Does the Other Side Get To Be There When I Argue In Front of the Judge?

By Jedidiah McKeehan

We have probably all seen a tv show or a movie where a lawyer is walking down a hallway next to a judge arguing why a judge should make a ruling in their favor.

Conspicuously absent from these scenes is the attorney for the other side of the case.  Is this how it works?  You just track down the judge and just start talking about your case without the other side there?

The answer is no, this almost never happens, and this kind of one-sided presentation of the issues of a case is disfavored by the legal system.

The court instead, prefers that both sides be present when any arguments, motions or other proceedings are made to the judge.  The court system wants both sides of a case to get to present their reasons why the judge should rule in their favor prior the judge making their ruling.

When only one side gets to present their side of a case, this is called “ex-parte” communication with the court.  Ex-Parte communication is only allowed in a very few circumstances, and it is not the preferred method of handling cases.  Courts will allow ex-parte communication when there is some emergency present that requires the judge to make an immediate ruling.  The most common example of this is an order of protection.

So, for example, someone is being threatened by their spouse and they are in fear for their safety.  That person can go to the court and fill out a petition for an order of protection detailing what has occurred.  If the judge reads those facts and determines that there is a substantial and immediate risk of harm to the petitioner (the person filling out the paperwork), then he has the ability to issue an ex-parte order of protection.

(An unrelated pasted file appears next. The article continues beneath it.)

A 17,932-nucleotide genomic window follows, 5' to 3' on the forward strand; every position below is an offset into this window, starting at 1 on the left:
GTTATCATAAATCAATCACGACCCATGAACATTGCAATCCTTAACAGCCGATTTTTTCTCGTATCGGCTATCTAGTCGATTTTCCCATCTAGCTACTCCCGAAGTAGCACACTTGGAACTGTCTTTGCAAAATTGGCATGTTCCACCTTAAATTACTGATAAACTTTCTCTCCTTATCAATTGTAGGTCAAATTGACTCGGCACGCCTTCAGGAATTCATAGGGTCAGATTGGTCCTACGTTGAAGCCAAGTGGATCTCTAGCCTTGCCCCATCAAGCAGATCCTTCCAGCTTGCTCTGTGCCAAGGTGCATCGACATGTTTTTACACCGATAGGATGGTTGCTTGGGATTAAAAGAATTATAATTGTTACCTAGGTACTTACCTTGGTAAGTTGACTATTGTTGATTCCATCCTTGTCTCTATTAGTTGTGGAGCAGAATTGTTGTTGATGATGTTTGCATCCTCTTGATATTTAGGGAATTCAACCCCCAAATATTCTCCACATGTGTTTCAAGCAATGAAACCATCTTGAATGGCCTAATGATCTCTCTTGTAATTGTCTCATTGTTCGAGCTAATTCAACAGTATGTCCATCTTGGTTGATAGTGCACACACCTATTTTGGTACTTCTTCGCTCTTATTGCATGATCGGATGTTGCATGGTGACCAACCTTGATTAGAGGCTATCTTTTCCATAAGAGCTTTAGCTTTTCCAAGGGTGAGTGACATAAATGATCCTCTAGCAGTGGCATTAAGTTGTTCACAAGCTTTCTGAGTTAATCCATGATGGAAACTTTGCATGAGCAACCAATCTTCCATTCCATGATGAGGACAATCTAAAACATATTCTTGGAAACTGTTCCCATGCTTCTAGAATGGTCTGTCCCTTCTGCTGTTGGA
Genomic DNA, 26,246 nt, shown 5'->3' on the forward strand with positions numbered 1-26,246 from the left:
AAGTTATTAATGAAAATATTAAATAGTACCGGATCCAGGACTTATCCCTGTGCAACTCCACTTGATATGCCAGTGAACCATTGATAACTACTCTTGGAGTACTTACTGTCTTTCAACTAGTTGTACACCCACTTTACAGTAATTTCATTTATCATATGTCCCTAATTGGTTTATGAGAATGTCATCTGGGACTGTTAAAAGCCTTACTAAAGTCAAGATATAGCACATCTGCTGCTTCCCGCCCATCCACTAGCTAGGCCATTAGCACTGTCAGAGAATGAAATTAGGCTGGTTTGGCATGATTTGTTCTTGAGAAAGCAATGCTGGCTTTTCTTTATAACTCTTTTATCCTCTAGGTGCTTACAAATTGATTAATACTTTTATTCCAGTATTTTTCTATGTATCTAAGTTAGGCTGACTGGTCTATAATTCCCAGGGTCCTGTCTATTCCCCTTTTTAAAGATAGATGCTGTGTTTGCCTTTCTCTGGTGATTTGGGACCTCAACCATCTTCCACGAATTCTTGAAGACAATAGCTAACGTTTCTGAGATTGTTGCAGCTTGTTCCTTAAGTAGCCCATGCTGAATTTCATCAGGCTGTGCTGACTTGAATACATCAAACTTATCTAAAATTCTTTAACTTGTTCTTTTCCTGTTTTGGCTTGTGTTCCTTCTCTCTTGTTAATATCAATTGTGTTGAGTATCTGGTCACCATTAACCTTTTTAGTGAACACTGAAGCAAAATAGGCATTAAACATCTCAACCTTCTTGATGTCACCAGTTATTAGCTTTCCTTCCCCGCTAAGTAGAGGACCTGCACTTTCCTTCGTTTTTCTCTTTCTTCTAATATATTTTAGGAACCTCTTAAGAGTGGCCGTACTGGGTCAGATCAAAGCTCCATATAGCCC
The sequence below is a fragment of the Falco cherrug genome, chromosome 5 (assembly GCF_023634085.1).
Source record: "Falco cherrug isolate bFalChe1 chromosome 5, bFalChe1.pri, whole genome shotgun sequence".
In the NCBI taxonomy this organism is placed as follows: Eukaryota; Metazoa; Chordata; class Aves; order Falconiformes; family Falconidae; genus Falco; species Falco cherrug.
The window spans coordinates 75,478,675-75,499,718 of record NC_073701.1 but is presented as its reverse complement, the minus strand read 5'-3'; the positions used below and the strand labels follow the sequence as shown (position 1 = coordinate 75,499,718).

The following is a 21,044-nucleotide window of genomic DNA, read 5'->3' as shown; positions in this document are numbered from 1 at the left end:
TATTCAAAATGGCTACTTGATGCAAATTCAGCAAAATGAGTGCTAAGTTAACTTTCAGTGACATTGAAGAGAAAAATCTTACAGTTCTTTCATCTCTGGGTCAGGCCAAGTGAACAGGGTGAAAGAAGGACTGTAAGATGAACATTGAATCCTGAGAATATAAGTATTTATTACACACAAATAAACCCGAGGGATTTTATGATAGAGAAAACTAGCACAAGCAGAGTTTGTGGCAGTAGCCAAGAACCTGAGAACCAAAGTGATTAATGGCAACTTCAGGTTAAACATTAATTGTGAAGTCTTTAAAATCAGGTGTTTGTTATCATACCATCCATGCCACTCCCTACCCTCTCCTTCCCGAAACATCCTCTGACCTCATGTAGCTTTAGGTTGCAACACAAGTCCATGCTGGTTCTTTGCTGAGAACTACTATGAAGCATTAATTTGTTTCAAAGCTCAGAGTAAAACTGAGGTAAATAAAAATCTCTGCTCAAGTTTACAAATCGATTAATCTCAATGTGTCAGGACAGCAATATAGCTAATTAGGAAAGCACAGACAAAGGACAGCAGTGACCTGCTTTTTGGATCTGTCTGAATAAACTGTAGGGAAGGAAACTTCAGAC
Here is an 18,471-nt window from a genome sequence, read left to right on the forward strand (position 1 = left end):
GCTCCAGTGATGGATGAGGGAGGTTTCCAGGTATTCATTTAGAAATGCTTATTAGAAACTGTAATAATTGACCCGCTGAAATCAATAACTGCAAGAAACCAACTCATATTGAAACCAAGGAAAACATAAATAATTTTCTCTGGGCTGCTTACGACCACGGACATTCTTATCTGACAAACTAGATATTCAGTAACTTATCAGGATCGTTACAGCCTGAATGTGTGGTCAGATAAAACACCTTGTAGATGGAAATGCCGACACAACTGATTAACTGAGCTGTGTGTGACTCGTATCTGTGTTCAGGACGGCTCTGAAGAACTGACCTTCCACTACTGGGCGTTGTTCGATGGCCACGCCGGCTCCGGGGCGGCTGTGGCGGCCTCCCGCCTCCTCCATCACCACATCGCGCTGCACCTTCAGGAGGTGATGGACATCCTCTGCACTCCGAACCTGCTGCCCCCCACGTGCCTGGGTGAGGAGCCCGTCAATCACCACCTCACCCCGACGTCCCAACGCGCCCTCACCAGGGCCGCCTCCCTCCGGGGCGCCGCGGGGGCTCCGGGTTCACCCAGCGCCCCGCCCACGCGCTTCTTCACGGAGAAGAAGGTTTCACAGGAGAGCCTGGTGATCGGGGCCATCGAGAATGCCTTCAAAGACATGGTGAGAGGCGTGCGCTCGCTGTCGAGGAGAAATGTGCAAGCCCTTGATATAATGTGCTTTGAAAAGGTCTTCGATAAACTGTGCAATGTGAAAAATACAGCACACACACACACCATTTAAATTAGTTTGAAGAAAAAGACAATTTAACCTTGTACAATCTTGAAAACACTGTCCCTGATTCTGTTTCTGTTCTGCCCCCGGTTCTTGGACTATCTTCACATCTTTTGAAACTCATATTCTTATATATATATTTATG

The catch to an ex-parte order is that it is only good for a short period of time because it was granted before the respondent (the person who is alleged to have threatened the petitioner) even got to tell their side of the story to the judge.

Typically, when an ex-parte order of protection is signed, there must be a hearing on that order of protection within 14 days and at that full hearing, the petitioner will have to present why the order should stay in place and the respondent will get a chance to argue why the order should be dismissed.

To circle back to our original question though, it is very rare for there to be any circumstance where both sides of a case are not present to argue their side of the case.

 

Jedidiah McKeehan is an attorney practicing in Knox County and surrounding counties.  He works in many areas, including criminal, personal injury, landlord-tenant, probate, and estate planning. Visit attorney-knoxville.com for more information about this legal issue and other legal issues.

You must be logged in to post a comment Login